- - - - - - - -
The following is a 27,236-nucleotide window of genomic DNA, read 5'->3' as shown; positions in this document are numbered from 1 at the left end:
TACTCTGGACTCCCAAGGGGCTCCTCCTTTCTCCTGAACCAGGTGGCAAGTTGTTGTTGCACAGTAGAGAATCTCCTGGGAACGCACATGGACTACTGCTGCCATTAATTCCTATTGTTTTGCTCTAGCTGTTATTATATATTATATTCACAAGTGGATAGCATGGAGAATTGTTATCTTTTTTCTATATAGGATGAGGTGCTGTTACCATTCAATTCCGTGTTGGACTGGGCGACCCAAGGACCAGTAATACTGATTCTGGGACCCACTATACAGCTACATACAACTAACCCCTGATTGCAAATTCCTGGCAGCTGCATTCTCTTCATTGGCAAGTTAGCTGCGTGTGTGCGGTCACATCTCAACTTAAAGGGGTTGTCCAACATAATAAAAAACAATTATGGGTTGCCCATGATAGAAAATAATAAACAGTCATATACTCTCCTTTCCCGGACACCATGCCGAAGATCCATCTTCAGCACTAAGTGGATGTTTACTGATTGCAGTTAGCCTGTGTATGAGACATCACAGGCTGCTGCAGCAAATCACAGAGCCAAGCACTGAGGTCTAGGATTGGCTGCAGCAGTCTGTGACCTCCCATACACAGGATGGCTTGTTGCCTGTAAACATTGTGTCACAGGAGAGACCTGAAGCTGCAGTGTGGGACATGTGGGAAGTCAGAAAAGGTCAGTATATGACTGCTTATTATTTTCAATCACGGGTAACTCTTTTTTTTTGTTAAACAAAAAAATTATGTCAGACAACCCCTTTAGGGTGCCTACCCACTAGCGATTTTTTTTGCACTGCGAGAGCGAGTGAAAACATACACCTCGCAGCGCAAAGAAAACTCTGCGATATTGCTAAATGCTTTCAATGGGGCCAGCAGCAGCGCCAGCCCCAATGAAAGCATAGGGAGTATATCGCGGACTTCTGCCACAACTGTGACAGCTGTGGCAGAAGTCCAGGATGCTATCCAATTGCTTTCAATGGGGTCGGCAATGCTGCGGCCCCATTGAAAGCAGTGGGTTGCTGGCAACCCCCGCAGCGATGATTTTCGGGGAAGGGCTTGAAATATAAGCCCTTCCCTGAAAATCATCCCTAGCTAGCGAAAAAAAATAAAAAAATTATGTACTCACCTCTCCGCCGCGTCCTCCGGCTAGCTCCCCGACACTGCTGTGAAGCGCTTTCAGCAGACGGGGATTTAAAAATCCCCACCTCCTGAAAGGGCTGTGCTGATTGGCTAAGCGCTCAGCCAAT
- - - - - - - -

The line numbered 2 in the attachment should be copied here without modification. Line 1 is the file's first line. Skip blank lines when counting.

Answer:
TACTCTGGACTCCCAAGGGGCTCCTCCTTTCTCCTGAACCAGGTGGCAAGTTGTTGTTGCACAGTAGAGAATCTCCTGGGAACGCACATGGACTACTGCTGCCATTAATTCCTATTGTTTTGCTCTAGCTGTTATTATATATTATATTCACAAGTGGATAGCATGGAGAATTGTTATCTTTTTTCTATATAGGATGAGGTGCTGTTACCATTCAATTCCGTGTTGGACTGGGCGACCCAAGGACCAGTAATACTGATTCTGGGACCCACTATACAGCTACATACAACTAACCCCTGATTGCAAATTCCTGGCAGCTGCATTCTCTTCATTGGCAAGTTAGCTGCGTGTGTGCGGTCACATCTCAACTTAAAGGGGTTGTCCAACATAATAAAAAACAATTATGGGTTGCCCATGATAGAAAATAATAAACAGTCATATACTCTCCTTTCCCGGACACCATGCCGAAGATCCATCTTCAGCACTAAGTGGATGTTTACTGATTGCAGTTAGCCTGTGTATGAGACATCACAGGCTGCTGCAGCAAATCACAGAGCCAAGCACTGAGGTCTAGGATTGGCTGCAGCAGTCTGTGACCTCCCATACACAGGATGGCTTGTTGCCTGTAAACATTGTGTCACAGGAGAGACCTGAAGCTGCAGTGTGGGACATGTGGGAAGTCAGAAAAGGTCAGTATATGACTGCTTATTATTTTCAATCACGGGTAACTCTTTTTTTTTGTTAAACAAAAAAATTATGTCAGACAACCCCTTTAGGGTGCCTACCCACTAGCGATTTTTTTTGCACTGCGAGAGCGAGTGAAAACATACACCTCGCAGCGCAAAGAAAACTCTGCGATATTGCTAAATGCTTTCAATGGGGCCAGCAGCAGCGCCAGCCCCAATGAAAGCATAGGGAGTATATCGCGGACTTCTGCCACAACTGTGACAGCTGTGGCAGAAGTCCAGGATGCTATCCAATTGCTTTCAATGGGGTCGGCAATGCTGCGGCCCCATTGAAAGCAGTGGGTTGCTGGCAACCCCCGCAGCGATGATTTTCGGGGAAGGGCTTGAAATATAAGCCCTTCCCTGAAAATCATCCCTAGCTAGCGAAAAAAAATAAAAAAATTATGTACTCACCTCTCCGCCGCGTCCTCCGGCTAGCTCCCCGACACTGCTGTGAAGCGCTTTCAGCAGACGGGGATTTAAAAATCCCCACCTCCTGAAAGGGCTGTGCTGATTGGCTAAGCGCTCAGCCAAT